Re-sign him for 2020?
CH: It's still early days. I think the privileged position that we're in as Red Bull with the ownership of two teams is that we don't have to make any firm decision about who partners Max until the end of the year. They're all under contract to Red Bull, all of the drivers, so we'll take our time to make sure we make all the evaluations in readiness for next year.
While we're talking about the future, can you provide us with some clarity about the team's long term future with Honda? What are the plans?
CH: I think it's very similar to everybody else at the moment: there is no Concorde Agreement in place; there's a lot of discussion going on behind the scenes but there's no team with any commitment to Formula One past the end of 2020. And so I think Honda, wisely, are waiting to see how the technical regulations, the sporting regulations pan out, and the commitment of the teams to the relevant Concorde Agreement, so, yeah, I think we're in a relatively similar position to the other teams around me.
Toto, so you clinched the Constructors' Championship in Japan, great weekend for the team. Now that you've had a few weeks to reflect, where does this Constructors' Championship rank in comparison to the other five?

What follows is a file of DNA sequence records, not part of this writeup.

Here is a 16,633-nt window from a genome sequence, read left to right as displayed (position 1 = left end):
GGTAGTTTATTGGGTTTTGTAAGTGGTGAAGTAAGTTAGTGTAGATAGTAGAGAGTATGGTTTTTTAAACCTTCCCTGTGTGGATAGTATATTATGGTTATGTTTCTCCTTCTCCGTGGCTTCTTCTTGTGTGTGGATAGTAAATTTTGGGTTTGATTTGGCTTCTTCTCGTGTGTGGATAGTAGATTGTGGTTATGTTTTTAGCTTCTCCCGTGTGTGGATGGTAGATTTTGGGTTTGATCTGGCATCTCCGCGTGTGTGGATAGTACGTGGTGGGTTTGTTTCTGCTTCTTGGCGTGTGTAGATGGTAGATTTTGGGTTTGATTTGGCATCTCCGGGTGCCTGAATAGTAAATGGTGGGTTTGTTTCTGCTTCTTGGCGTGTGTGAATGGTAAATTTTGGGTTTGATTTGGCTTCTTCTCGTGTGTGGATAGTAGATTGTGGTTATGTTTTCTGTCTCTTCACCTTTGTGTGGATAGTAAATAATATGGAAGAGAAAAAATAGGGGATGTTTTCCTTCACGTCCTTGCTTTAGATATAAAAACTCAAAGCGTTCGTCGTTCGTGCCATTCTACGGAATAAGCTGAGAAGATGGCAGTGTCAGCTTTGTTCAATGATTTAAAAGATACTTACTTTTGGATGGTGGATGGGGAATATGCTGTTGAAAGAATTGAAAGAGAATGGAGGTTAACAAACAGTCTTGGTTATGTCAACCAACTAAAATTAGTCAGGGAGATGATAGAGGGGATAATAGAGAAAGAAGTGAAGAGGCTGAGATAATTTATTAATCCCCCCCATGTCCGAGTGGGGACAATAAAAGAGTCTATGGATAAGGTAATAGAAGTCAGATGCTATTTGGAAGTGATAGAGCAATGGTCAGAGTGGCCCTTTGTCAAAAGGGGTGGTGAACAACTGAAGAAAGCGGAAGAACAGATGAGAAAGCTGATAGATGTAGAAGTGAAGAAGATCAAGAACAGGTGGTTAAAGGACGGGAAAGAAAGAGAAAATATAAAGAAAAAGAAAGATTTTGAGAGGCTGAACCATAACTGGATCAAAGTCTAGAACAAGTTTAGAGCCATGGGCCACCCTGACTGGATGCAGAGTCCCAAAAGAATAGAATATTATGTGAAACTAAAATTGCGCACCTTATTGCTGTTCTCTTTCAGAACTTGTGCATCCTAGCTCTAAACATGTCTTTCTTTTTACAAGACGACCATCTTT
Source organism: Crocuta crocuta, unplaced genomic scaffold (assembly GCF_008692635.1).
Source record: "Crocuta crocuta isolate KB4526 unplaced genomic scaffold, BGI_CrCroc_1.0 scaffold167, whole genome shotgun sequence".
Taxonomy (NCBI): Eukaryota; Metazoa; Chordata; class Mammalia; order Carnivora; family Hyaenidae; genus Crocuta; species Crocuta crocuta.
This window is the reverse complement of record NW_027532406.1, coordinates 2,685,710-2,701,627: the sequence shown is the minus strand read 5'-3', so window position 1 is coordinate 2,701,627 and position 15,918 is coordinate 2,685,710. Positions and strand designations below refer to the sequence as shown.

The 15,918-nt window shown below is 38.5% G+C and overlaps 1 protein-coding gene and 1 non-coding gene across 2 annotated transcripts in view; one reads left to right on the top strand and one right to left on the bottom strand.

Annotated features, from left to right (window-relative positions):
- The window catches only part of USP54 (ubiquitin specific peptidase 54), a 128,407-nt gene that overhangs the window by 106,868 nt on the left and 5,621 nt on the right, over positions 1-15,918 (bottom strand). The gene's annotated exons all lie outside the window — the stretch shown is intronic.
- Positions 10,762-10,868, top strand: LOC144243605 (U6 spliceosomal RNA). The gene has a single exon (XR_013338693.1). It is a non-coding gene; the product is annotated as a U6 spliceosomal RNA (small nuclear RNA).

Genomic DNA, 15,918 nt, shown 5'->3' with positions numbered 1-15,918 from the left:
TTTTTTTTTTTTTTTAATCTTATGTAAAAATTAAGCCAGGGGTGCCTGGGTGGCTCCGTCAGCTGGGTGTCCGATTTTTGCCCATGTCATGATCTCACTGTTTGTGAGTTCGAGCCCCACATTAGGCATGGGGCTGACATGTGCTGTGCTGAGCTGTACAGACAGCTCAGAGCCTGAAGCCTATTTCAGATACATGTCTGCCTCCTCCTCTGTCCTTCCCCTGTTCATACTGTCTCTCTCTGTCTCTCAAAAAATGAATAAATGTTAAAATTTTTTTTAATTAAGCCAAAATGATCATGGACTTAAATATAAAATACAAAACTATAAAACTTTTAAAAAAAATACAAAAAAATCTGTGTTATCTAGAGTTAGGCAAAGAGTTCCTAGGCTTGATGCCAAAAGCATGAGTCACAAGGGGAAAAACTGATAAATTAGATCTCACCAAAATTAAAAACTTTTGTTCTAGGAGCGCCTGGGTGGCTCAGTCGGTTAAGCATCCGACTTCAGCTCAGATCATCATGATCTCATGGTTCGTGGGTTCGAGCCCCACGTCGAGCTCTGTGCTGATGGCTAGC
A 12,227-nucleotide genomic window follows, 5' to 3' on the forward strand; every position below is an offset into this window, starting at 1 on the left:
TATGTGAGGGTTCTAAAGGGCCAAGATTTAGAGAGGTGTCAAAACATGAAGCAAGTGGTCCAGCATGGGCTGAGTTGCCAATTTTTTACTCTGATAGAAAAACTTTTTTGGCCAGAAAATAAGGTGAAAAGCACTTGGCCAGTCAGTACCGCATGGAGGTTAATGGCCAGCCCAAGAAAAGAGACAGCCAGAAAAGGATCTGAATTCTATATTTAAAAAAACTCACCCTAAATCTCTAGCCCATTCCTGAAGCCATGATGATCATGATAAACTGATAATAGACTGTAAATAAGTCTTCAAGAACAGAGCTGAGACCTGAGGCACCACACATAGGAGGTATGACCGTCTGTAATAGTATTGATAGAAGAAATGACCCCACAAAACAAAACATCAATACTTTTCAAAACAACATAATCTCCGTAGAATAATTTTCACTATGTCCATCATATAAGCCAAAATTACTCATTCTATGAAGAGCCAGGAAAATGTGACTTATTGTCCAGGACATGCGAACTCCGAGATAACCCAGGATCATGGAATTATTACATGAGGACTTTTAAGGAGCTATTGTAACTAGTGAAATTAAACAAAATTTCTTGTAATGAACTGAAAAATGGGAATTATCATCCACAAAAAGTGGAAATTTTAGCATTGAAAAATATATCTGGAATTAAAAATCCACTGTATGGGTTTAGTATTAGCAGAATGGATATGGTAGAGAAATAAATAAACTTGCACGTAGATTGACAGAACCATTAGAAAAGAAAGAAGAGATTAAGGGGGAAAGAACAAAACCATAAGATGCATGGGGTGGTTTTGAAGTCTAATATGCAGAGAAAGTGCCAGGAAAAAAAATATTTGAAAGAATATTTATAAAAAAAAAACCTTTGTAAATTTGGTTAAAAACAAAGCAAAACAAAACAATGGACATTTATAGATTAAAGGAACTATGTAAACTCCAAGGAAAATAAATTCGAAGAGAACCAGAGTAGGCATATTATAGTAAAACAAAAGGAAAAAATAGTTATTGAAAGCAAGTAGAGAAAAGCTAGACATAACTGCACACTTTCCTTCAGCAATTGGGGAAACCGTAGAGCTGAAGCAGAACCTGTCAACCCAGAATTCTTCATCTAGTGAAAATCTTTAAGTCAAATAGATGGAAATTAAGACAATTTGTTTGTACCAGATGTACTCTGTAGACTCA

Toto Wolff: This year has been very different, because first of all the loss of Niki is overshadowing everything we do. He was such an important part of the team and with us at every single race and there's still this big void - and you could feel that when we won the Championship in Japan, that he was missing. On the pure sporting side, obviously we set ourselves this unbelievable objective of trying to win six double-championships in a row, which was not done before and I think achieving that is really something that we can be proud of. But, having said that, we are always sceptical about our own performances and, if Ferrari wouldn't have dropped the ball in Sochi, and wouldn't have dropped the ball in Suzuka at the start, it would have gone much further than Japan, and for this very reason, it's nice to have locked it in, and have it between our two drivers for the Drivers' World Championship but it doesn't feel as if we have been really the dominant force in those last few races. And I see the positives in that - because it helps you to not get carried away with this fantastic achievement of six titles.
While we're talking about performance, your last pole position was back in Germany. Is that stat an accurate reflection of performance, or have you missed some opportunities?